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One of the best Cure albums,
This review is from: Seventeen Seconds (Audio CD)The Cure moved from the Buzzcocks meets Pere Ubu sounds of '3 Imaginary Boys' to this place. O.K., it's possibly rooted in the area Joy Division operated in- but then so are songs like 'Mushroom' by Can and 'My Dark Ages' by Pere Ubu. This record is very dark- influenced by Bowie's 'Low', Van Morrison's 'Astral Weeks' & Nick Drake's 'Five Leaves Left'. It is very melancholy- the themes seem to be isolation & alienation. Suited to the bleak period in the UK- and sitting well next to records like 'Metal Box', 'Secondhand Daylight', 'Closer' and 'Crocodiles'. This is the sound Robert Smith & co would seem to trademark and return to frequently with records like 'Disintergration' & 'Blood Flowers'.
Opening with the doomy intro, 'A Reflection', the album takes off with 'Play For Today'- with it's great bassline by Simon Gallup and Matthiu Hartley's keyboards. It's very minimal and is the meeting point of songs like 'Boys Don't Cry' & 'A Forest'...'Secrets' is next: a whispered-vocal over a menancing bassline- the drums, being played by the er, minimal Lol Tolhurst are very minimal. They may even be drum machines. The sound of the album is human doubt over a machine beat- the bass-playing and lyrics seeming to be the only human elements. 'In Your House' is a fantastic song, the sound of 'Fire in Cairo' & '3 Imaginary Boys' taken to the next level- Smith's controlled guitars are breathtaking.A big influence on Big Black's 'Bad Houses'! 'Three' sounds like Can or Neu- and could have fitted easily on the formers 'Tago Mago'. Really, what Radiohead are doing now is not that different to what The Cure were doing in 1980...'The Final Sound' leads into 'A Forest', probably one of The Cure's most important songs. The atmosphere builds up- and Smith talks of a dream-like world, seemingly adult with childhood fears (or should that be child with adulthood fears?). That final bass-riff is so simple, yet so enchanting. 'M' is a more keyboard driven track- imagine a more stripped 'Grinding Halt'- as with much of the album it sounds like it's taking place at night-time. At the point where we start to dream- or pace in insomnia...Which leads us to 'At Night', which may just have been influenced by a short-piece by Kafka entitled 'At Night' (see 'The Great Wall of China'). It is probably my fave song here- and one of their best- it seems to be exploring the false idea of security we accept when in the oblivion of sleep. Unknowing of the menace, intangible, that is taking place outside. A paranoid's wet-dream!. The title-track is a drum-machine ordered song, I still haven't got a clue what "17 seconds, is all it takes" refers to. It sounds very sinister- we think of murder or suicide- this is a very bleak record!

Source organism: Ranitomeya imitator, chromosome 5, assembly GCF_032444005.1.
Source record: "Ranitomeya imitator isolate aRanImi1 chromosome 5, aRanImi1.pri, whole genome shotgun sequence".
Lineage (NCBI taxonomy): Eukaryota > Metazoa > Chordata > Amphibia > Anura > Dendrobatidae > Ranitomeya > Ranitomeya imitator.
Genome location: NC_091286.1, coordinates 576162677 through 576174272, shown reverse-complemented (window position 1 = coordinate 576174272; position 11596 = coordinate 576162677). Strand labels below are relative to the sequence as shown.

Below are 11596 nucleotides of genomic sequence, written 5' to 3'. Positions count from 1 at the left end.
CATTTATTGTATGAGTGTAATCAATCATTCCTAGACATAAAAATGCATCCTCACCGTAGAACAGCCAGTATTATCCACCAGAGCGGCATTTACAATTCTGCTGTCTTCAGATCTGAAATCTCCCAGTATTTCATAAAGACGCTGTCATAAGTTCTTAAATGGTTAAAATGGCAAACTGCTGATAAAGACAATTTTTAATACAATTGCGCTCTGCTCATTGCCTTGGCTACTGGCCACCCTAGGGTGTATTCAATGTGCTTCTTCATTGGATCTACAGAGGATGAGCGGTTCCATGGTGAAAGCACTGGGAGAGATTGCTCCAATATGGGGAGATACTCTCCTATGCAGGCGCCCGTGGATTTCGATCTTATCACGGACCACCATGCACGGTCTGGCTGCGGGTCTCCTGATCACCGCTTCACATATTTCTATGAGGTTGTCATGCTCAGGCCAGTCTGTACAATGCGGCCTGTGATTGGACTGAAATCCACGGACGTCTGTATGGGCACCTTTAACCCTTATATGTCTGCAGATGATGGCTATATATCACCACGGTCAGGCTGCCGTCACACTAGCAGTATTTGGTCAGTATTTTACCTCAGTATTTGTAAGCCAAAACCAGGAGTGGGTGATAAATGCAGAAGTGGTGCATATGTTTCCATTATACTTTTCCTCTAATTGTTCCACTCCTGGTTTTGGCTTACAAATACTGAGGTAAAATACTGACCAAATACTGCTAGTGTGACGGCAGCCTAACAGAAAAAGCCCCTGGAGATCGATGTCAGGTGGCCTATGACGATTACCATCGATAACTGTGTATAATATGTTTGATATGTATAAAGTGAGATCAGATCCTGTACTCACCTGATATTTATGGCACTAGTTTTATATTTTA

And it would get worse, 'Faith' being the biggest downer for me ('Pornography' is alive with anger & rage; 'Disintergration' is serene & holy in some ways). This album captures the melancholy of the passing fade of youth- it makes me think of 'Ghost World' & 'TB Sheets' & 'Beside You' & 'Pink Moon' & 'Northern Sky'& the posthumous albums by Billy Mackenzie. The way Richard E. Grant is at the end of 'Withnail & I'. Or the lead of Bergman's 'Summer with Monika' at that films denoument. Even the notion of Humbert Humbert in 'Lolita'- the reason for his paedophilia is to re-capture a love from his youth...All very interesting and arresting- as is this fine album- which is one of the best releases by The Cure or anyone in the 1980's.